Feminism isn’t about controlling what personal choices women can make, it’s about making material changes in the world to end male supremacy and male violence against women, in order to liberate us from oppression. If it’s possible that women are “betraying all women” by making the wrong personal choices, then lots of women are “betraying all women” all the time, particularly those of us in rich countries. First world women buy clothes and electronics that were made in sweatshops by poor women, and some of our food is imported from poor countries and was grown by people not earning much money, many of them women. So if our personal choices mean we are “betraying all women,” then all the women in rich countries typing this phrase on their smart phones are also betraying all women. And any woman who wears makeup or high heels, who does anything to please men, who works in advertising selling harmful products to women, who does modelling or dieting or shoe shopping, are all betraying all women. I think the phrase “betraying all women” should be reserved only for women deliberating working politically to take away rights from women, but not for women who are doing what they need to do to survive in the world. If a female transitioner does political work to take away women’s rights, then she’s betraying all women with her political work, but she’s not inherently betraying all women just from the act of taking hormones. Someone could theoretically take hormones and also do political work on behalf of women.
It’s also not okay to tell people that their transition is breaking your heart. That’s because it’s never okay to go up to random people and tell them their personal choices are breaking your heart. You don’t go up to people who are wearing leather and say “Your choice to wear leather is breaking my heart” or go up to someone who got a weight-loss-related stomach surgery and say “Your surgery is breaking my heart.” Those decisions probably break some people’s hearts, but that’s still not something you say to them. So why is it okay to tell people who transition that their personal decision is breaking your heart? It’s not the responsibility of complete strangers to live their lives in a way that fixes your broken heart for you.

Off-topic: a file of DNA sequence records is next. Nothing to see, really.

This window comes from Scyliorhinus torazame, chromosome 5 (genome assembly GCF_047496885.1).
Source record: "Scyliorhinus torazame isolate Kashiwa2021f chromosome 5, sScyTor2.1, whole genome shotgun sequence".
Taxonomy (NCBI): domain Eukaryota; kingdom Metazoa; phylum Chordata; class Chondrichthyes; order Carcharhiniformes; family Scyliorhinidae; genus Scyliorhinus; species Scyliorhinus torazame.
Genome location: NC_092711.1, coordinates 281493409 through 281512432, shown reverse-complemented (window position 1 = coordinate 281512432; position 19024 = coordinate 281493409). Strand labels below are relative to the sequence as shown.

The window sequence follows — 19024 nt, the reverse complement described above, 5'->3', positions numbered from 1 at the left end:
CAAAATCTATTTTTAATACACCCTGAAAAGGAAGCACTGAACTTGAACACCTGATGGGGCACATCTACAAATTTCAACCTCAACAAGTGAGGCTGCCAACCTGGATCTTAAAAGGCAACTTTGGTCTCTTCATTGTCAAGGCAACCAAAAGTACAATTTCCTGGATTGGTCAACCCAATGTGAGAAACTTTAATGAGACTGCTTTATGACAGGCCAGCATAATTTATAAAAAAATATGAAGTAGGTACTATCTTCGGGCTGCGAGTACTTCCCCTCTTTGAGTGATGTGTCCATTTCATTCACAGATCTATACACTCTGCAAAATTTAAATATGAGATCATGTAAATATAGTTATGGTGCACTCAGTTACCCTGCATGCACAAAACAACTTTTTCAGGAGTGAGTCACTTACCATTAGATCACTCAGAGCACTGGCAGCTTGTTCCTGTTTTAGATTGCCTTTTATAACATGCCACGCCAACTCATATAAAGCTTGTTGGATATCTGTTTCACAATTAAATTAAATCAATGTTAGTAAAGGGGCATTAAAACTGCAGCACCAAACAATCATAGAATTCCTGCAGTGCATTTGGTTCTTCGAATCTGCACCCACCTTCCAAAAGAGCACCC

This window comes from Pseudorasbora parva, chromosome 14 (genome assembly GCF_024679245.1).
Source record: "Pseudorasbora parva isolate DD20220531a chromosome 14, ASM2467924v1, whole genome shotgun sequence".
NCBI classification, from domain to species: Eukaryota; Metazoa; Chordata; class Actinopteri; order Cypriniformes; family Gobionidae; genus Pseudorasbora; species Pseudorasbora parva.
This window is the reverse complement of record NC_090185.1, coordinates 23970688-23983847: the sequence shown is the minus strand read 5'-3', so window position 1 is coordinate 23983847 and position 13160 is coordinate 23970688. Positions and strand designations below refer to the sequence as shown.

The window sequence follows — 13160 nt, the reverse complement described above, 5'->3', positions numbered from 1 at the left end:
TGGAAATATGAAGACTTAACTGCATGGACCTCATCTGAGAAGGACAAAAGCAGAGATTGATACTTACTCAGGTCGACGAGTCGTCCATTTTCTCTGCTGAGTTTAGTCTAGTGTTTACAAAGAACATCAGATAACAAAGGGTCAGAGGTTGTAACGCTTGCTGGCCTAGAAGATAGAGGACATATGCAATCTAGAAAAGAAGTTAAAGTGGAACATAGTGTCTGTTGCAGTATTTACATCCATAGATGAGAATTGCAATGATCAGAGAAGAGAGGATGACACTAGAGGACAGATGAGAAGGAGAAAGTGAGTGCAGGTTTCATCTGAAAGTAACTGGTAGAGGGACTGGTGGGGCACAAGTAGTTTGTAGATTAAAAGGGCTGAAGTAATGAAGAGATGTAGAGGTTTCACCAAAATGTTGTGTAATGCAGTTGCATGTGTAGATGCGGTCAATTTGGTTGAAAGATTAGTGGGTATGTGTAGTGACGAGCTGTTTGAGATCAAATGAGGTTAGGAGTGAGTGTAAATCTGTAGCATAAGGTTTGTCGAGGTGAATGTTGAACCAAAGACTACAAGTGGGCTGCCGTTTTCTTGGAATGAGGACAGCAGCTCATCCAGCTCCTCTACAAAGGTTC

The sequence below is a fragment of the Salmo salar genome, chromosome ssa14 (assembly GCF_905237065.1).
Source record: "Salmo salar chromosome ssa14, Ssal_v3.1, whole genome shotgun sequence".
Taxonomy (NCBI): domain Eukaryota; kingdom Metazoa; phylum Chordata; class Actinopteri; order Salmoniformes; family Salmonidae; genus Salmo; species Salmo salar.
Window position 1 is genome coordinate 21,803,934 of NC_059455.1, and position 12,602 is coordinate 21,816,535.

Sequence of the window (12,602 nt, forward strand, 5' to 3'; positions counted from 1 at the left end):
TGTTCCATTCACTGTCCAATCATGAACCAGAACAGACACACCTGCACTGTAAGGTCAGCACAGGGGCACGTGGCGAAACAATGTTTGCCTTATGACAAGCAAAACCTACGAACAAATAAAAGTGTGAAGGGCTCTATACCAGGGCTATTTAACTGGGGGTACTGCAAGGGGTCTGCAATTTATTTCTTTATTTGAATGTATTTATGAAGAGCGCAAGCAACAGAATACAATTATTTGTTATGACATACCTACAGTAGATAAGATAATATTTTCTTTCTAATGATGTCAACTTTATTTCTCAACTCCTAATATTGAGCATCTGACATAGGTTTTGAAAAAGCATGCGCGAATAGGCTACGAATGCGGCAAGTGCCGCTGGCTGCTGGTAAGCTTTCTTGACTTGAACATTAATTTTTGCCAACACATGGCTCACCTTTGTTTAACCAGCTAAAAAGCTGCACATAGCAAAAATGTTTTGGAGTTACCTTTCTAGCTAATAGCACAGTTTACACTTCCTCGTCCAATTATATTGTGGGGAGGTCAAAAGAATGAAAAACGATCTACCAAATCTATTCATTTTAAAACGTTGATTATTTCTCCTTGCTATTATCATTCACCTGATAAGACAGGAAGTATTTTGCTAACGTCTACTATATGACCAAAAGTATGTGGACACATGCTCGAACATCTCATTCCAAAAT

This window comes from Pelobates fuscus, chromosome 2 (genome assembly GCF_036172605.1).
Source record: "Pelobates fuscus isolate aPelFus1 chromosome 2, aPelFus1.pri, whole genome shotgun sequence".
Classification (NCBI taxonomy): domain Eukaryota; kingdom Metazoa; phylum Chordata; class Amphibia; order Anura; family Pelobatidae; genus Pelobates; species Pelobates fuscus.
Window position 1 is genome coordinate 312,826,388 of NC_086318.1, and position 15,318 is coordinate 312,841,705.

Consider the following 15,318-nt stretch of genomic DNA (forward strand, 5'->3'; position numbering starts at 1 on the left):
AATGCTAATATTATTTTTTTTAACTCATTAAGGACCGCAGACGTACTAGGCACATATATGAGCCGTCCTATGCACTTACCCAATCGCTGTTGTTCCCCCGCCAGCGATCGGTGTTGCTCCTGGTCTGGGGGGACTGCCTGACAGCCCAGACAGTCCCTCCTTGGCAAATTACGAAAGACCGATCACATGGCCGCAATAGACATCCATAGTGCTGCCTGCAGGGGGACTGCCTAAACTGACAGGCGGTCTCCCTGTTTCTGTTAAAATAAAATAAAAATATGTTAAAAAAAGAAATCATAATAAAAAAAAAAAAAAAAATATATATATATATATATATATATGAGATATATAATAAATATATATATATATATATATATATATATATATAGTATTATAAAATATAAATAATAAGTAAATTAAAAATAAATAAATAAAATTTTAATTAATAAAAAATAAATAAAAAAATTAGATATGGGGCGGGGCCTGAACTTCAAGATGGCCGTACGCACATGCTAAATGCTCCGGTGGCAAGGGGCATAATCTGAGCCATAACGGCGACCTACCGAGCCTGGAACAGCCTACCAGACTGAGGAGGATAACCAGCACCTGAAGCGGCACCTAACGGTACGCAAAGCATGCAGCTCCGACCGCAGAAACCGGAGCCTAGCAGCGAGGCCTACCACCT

You might be asking yourself why I’m defending people’s right to make body modifications if I’m against body modifications. It’s a hard thing to explain, but I’ll try. I think that viewing your body as something that is wrong and that needs to be fixed is the wrong approach to take toward your body. I think that having a positive view of the natural body that you were born with is a blessing that you deserve, and you should work toward self-love and acceptance rather than trying to change yourself. The approach that if something is “wrong” then you should “fix” it may not ever bring you happiness, because you can always find something else that is wrong, and you could keep “fixing” yourself forever, without ever being satisfied. I also think that since surgery is risky and does constitute an injury to the body, it should be avoided whenever possible. However, I do believe in personal autonomy to the extent that if you really want to modify yourself, you have the right to do so. I may not agree with your decision, but it’s your body, not mine. I am not advocating for shutting down plastic surgery clinics or stopping people from having surgeries. What I think we should do is create a culture that values our natural bodies and that values human safety and dignity and that doesn’t ever cause body dissatisfaction in the first place, and I think that the widespread body hatred we see in society is a sign of a social problem. I don’t think we should advertise anything that people use to “perfect” themselves like makeup, diet products, plastic surgery of any sort, or weight-loss surgery. People are just fine the way they already are, and the advertisement of these things promotes body hatred and promotes the view that we need to “fix” ourselves.
We don’t need fixing. And we shouldn’t belittle people’s bodies, whether natural or modified.